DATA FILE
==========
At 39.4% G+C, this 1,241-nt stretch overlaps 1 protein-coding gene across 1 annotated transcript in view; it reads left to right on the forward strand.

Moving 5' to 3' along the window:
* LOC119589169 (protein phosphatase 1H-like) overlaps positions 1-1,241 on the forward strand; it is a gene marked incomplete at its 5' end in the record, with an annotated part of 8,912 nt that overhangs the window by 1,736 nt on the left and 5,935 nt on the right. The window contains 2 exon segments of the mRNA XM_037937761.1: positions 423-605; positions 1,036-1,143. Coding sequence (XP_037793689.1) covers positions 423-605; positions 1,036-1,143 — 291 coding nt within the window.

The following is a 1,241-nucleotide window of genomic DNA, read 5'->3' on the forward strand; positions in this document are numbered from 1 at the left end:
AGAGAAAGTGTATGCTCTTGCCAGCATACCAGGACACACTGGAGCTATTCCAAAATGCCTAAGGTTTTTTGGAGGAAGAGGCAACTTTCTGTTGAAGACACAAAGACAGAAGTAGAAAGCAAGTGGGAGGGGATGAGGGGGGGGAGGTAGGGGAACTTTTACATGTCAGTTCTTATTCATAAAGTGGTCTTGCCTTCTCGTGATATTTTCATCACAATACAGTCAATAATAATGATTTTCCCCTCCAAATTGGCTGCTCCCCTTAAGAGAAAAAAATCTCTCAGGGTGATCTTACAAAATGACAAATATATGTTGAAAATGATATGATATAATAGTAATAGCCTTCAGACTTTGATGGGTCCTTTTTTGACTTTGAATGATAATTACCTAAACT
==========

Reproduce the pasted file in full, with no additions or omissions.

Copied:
At 39.4% G+C, this 1,241-nt stretch overlaps 1 protein-coding gene across 1 annotated transcript in view; it reads left to right on the forward strand.

Moving 5' to 3' along the window:
* LOC119589169 (protein phosphatase 1H-like) overlaps positions 1-1,241 on the forward strand; it is a gene marked incomplete at its 5' end in the record, with an annotated part of 8,912 nt that overhangs the window by 1,736 nt on the left and 5,935 nt on the right. The window contains 2 exon segments of the mRNA XM_037937761.1: positions 423-605; positions 1,036-1,143. Coding sequence (XP_037793689.1) covers positions 423-605; positions 1,036-1,143 — 291 coding nt within the window.

The following is a 1,241-nucleotide window of genomic DNA, read 5'->3' on the forward strand; positions in this document are numbered from 1 at the left end:
AGAGAAAGTGTATGCTCTTGCCAGCATACCAGGACACACTGGAGCTATTCCAAAATGCCTAAGGTTTTTTGGAGGAAGAGGCAACTTTCTGTTGAAGACACAAAGACAGAAGTAGAAAGCAAGTGGGAGGGGATGAGGGGGGGGAGGTAGGGGAACTTTTACATGTCAGTTCTTATTCATAAAGTGGTCTTGCCTTCTCGTGATATTTTCATCACAATACAGTCAATAATAATGATTTTCCCCTCCAAATTGGCTGCTCCCCTTAAGAGAAAAAAATCTCTCAGGGTGATCTTACAAAATGACAAATATATGTTGAAAATGATATGATATAATAGTAATAGCCTTCAGACTTTGATGGGTCCTTTTTTGACTTTGAATGATAATTACCTAAACT